03 February 2008

Ultra All Inclusive!

When I woke up at the crack of dawn on Thursday, I was not pleased. Not only was I exhausted, but I was greeted by a beautiful, peaceful blanket of snow. All of Jerusalem. The serene quiet that comes with a snow storm teased me, saying "you won't get to Turkey." I stuck out my tongue, got dressed in layers, and crunched my way to Rafi's to meet the 6:45AM sherut / shared taxi. Crunchy snow! And it was still falling! It was really beautiful, and probably the only reason I was able to maintain a semblance of happiness with my 6AM wakeup for a 1:45PM flight.

Before I wised up about the rain boots...

Rafi and I waited. And waited. And waited. And waited. 45 minutes, 20 frozen toes, a few snow-art attempts, a hideout in the slightly-above-freezing stairwell, and a bulldozer-turned-snowplow spotting later, the sherut came, and Rafi and I were OFF to Ben Gurion! As a bonus, we got a tour of all-snowy Jerusalem. It was really breathtaking. AND my toes finally unfroze by the time we got to the airport -- about 2 hours early for check-in.

And then, in Turkey, on the coast of the Mediterranean...my feet win!

The separation barrier and snow. We took Road 443, and the separation wall/barrier runs along the side of parts of the highway to the airport.

We finally checked in, went to the terminal to enjoy kosher McDonald's (something I am opposed to in real life, but support in the few kosher outposts in Israel), and then eventually to board our plane. As a Turkey-unrelated sidenote, I find it interesting that while I really dislike fast food (Not you, Subway. I love you!), find it wrong, and fattening, and gross, I REALLY loved going to McDonald's. Maybe it's the I-Don't-Eat-That-Stuff holier-than-thou mindset you get in college / high school when keeping kosher amongst those who do not. Maybe it's the horrible additives that McD's puts into their food, making me crave it. But I ate McDonald's at TLV like I was dining at my favorite New York Italian restaurant (bonus points if you guess correctly in the comments). I guess I can make allowances for a McDonald's that sells Israeli salad and McKebab.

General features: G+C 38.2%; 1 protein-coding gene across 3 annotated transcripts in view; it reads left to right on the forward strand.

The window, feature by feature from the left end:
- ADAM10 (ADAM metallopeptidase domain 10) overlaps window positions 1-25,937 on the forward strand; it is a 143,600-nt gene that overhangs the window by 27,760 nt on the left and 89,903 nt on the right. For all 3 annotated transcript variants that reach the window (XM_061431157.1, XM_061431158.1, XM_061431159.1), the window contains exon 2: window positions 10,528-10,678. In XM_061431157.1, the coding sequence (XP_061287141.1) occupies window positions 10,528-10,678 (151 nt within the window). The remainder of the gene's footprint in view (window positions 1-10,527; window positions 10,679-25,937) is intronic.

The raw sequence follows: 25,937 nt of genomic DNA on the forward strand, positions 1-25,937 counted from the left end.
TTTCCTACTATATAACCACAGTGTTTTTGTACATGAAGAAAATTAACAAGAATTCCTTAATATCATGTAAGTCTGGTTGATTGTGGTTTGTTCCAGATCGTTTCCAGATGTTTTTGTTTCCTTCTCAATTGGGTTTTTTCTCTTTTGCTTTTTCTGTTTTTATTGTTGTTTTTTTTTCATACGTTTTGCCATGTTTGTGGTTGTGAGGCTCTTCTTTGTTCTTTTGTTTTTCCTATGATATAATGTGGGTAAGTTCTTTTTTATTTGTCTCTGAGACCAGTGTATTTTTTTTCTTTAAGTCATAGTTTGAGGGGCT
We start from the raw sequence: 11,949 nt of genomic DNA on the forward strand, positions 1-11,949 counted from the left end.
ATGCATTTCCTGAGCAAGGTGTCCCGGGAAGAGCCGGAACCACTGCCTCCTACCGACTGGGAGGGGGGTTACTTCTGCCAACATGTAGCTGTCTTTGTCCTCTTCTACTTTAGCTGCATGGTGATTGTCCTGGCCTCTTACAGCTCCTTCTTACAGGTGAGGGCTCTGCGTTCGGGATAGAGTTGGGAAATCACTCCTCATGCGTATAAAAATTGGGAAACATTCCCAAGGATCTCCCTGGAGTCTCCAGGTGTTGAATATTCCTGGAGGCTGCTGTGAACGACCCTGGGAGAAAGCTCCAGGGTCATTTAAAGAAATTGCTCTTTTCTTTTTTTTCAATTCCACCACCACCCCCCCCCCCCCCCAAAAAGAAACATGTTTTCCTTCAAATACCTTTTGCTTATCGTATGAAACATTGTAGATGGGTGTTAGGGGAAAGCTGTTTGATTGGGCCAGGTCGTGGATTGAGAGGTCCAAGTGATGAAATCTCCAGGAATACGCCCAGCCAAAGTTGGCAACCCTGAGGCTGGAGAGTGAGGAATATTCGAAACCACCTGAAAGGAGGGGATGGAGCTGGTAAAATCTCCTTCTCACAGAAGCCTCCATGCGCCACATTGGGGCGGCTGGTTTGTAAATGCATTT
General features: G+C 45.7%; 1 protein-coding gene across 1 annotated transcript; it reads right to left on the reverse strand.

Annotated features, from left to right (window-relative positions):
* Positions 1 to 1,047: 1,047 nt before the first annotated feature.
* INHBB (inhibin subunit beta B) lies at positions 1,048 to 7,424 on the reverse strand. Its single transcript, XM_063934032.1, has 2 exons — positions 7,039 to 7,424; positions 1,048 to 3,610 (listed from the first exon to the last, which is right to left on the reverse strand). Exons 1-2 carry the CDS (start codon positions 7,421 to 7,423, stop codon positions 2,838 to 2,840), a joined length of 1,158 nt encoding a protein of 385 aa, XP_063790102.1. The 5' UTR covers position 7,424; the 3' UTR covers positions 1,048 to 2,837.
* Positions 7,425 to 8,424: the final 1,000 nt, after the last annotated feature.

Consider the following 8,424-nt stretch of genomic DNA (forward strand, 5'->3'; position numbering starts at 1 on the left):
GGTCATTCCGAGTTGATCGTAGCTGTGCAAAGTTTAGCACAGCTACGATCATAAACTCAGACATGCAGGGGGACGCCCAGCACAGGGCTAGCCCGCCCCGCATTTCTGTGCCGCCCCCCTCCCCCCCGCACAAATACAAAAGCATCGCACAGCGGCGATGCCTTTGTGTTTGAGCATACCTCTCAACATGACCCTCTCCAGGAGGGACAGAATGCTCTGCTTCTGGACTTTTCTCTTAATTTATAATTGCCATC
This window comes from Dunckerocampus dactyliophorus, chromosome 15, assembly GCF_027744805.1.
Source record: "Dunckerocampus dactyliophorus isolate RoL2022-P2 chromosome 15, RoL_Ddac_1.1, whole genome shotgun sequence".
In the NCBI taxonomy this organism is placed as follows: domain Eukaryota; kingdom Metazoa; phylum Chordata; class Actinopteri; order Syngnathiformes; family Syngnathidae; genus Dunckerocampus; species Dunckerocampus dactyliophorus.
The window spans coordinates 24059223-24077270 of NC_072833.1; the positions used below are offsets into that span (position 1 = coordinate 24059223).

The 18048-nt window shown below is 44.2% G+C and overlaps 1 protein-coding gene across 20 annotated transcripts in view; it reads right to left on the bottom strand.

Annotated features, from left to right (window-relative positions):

Tel Aviv airport means one thing to kosher kids -- McDonald's.

I'm going to pretend that kashrut (or, in this label's case, Hebrew writing) makes McDonald's less disgusting. Yay, kashrut!

Super Size Me! I'm hooked!

The flight to Turkey was fine, as was the customs experience (here's $20 so you can give me a sticker), and the trip to the resort. Once at the resort, Rafi and I took to eating tons, walking around the hotel and on the other shore of the Mediterranean, and trying to figure out Turkish. We were, at best, wildly unsuccessful. I spent some time in the Turkish bath (amazing), and both of us spent time in the pool (not bad). On Saturday night, we went to a multi-lingual comedy show that was so terrible, words can't even describe it -- in German, Russian, English, OR Turkish. Let's just say any improv night at any given summer camp where we've worked displayed a finer grasp on comedy and creativity. It did really make the whole trip seem like a cruise, though.

As Rafi pointed out, that's Israel in the distance. Can't see Her? That's ok, you can trust me.

Requisite "Look, we went on vacation!" picture.

The best part of the trip? Apart from the visas and the Turkish bath, it was Ultra All Inclusive. Wine? Sure! Cakes? Of course! Italian dinner with 12 courses (give or take)? But of course! Rafi and I enjoyed that -- and the unlimited, FREE minibar.

Another "We went on vacation and we're so cute!" picture.

Ultra All Inclusive means that the minibar is FREE!

The trip back was uneventful (although we did stop in the outside-the-terminal McDonalds for an interesting lunch), and I've been doing schoolwork ever since. Let's hear it for a trip to the lovely land of Antalya, Turkey, where the weather rarely dips below 15 degrees Celsius (where rarely = when I am there).

We went back to McD's, Rafi got a McKebab, and it was AWESOME. Whyever don't they market it in the states?

Maybe the best thing about Turkey. In Turkish, "Stop" is "Dur."

PS -- Turkish delight is pretty repulsive. It's like passover jelly candy, but covered with powdered sugar, instead of granluated.

2 comments:

Meredith said...

where do you find a kosher resort in Turkey? Is there a website clearinghouse?

free as a berde said...

turkish delight is GROSS. but everything else is pretty wonderful, particularly the turkish baths (despite the fact that a huge naked lady was giving me a massage).

um can you come back to nyc now so we can hang out? ok thanks!